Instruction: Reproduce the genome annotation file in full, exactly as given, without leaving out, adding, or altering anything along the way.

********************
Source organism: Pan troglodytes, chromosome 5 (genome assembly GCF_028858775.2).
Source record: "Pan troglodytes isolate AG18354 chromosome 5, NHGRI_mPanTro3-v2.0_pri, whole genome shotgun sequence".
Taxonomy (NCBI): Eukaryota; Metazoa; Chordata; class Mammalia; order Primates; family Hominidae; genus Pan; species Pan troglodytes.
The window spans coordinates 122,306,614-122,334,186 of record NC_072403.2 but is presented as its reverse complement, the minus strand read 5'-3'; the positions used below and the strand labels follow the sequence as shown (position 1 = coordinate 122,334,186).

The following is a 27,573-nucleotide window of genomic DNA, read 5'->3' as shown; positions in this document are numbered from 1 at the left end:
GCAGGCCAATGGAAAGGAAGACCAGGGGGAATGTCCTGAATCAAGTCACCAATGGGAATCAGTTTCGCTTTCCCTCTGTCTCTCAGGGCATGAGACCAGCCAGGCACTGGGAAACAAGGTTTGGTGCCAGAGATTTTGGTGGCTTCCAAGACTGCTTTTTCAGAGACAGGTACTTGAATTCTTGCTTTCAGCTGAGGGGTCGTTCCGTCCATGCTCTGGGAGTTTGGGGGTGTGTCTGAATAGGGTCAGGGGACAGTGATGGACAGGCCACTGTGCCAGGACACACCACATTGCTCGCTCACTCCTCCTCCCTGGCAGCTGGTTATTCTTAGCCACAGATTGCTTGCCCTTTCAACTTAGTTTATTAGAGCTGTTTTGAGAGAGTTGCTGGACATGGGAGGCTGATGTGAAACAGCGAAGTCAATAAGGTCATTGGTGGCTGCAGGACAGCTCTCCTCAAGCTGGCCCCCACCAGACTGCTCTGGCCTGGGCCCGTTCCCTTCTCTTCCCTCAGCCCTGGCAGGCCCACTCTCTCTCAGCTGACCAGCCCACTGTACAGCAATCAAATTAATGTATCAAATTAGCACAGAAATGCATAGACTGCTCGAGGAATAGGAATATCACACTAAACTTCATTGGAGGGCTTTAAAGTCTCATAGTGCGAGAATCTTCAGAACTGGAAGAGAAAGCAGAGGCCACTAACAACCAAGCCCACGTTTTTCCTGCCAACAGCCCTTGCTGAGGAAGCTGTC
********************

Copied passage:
Source organism: Pan troglodytes, chromosome 5 (genome assembly GCF_028858775.2).
Source record: "Pan troglodytes isolate AG18354 chromosome 5, NHGRI_mPanTro3-v2.0_pri, whole genome shotgun sequence".
Taxonomy (NCBI): Eukaryota; Metazoa; Chordata; class Mammalia; order Primates; family Hominidae; genus Pan; species Pan troglodytes.
The window spans coordinates 122,306,614-122,334,186 of record NC_072403.2 but is presented as its reverse complement, the minus strand read 5'-3'; the positions used below and the strand labels follow the sequence as shown (position 1 = coordinate 122,334,186).

The following is a 27,573-nucleotide window of genomic DNA, read 5'->3' as shown; positions in this document are numbered from 1 at the left end:
GCAGGCCAATGGAAAGGAAGACCAGGGGGAATGTCCTGAATCAAGTCACCAATGGGAATCAGTTTCGCTTTCCCTCTGTCTCTCAGGGCATGAGACCAGCCAGGCACTGGGAAACAAGGTTTGGTGCCAGAGATTTTGGTGGCTTCCAAGACTGCTTTTTCAGAGACAGGTACTTGAATTCTTGCTTTCAGCTGAGGGGTCGTTCCGTCCATGCTCTGGGAGTTTGGGGGTGTGTCTGAATAGGGTCAGGGGACAGTGATGGACAGGCCACTGTGCCAGGACACACCACATTGCTCGCTCACTCCTCCTCCCTGGCAGCTGGTTATTCTTAGCCACAGATTGCTTGCCCTTTCAACTTAGTTTATTAGAGCTGTTTTGAGAGAGTTGCTGGACATGGGAGGCTGATGTGAAACAGCGAAGTCAATAAGGTCATTGGTGGCTGCAGGACAGCTCTCCTCAAGCTGGCCCCCACCAGACTGCTCTGGCCTGGGCCCGTTCCCTTCTCTTCCCTCAGCCCTGGCAGGCCCACTCTCTCTCAGCTGACCAGCCCACTGTACAGCAATCAAATTAATGTATCAAATTAGCACAGAAATGCATAGACTGCTCGAGGAATAGGAATATCACACTAAACTTCATTGGAGGGCTTTAAAGTCTCATAGTGCGAGAATCTTCAGAACTGGAAGAGAAAGCAGAGGCCACTAACAACCAAGCCCACGTTTTTCCTGCCAACAGCCCTTGCTGAGGAAGCTGTC